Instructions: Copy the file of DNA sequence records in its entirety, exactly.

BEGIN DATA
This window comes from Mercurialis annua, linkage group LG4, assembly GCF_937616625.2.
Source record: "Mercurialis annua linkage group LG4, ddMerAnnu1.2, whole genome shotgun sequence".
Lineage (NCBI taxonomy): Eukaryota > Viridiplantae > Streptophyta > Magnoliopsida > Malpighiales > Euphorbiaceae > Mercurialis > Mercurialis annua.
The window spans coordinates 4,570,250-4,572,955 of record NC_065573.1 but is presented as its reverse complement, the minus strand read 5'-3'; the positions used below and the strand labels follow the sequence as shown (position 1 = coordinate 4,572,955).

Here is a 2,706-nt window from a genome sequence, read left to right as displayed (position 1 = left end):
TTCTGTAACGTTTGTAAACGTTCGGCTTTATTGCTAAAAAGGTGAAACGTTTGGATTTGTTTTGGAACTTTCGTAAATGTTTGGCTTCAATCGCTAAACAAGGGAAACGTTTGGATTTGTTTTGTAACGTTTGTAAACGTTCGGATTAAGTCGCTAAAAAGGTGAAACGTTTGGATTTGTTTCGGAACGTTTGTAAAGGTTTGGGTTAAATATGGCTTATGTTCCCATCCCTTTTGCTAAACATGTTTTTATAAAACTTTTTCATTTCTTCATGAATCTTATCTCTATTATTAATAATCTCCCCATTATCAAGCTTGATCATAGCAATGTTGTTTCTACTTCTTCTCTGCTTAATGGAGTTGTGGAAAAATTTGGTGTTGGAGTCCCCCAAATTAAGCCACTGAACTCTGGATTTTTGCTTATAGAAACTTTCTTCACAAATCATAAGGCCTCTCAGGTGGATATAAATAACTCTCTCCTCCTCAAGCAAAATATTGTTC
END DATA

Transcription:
This window comes from Mercurialis annua, linkage group LG4, assembly GCF_937616625.2.
Source record: "Mercurialis annua linkage group LG4, ddMerAnnu1.2, whole genome shotgun sequence".
Lineage (NCBI taxonomy): Eukaryota > Viridiplantae > Streptophyta > Magnoliopsida > Malpighiales > Euphorbiaceae > Mercurialis > Mercurialis annua.
The window spans coordinates 4,570,250-4,572,955 of record NC_065573.1 but is presented as its reverse complement, the minus strand read 5'-3'; the positions used below and the strand labels follow the sequence as shown (position 1 = coordinate 4,572,955).

Here is a 2,706-nt window from a genome sequence, read left to right as displayed (position 1 = left end):
TTCTGTAACGTTTGTAAACGTTCGGCTTTATTGCTAAAAAGGTGAAACGTTTGGATTTGTTTTGGAACTTTCGTAAATGTTTGGCTTCAATCGCTAAACAAGGGAAACGTTTGGATTTGTTTTGTAACGTTTGTAAACGTTCGGATTAAGTCGCTAAAAAGGTGAAACGTTTGGATTTGTTTCGGAACGTTTGTAAAGGTTTGGGTTAAATATGGCTTATGTTCCCATCCCTTTTGCTAAACATGTTTTTATAAAACTTTTTCATTTCTTCATGAATCTTATCTCTATTATTAATAATCTCCCCATTATCAAGCTTGATCATAGCAATGTTGTTTCTACTTCTTCTCTGCTTAATGGAGTTGTGGAAAAATTTGGTGTTGGAGTCCCCCAAATTAAGCCACTGAACTCTGGATTTTTGCTTATAGAAACTTTCTTCACAAATCATAAGGCCTCTCAGGTGGATATAAATAACTCTCTCCTCCTCAAGCAAAATATTGTTC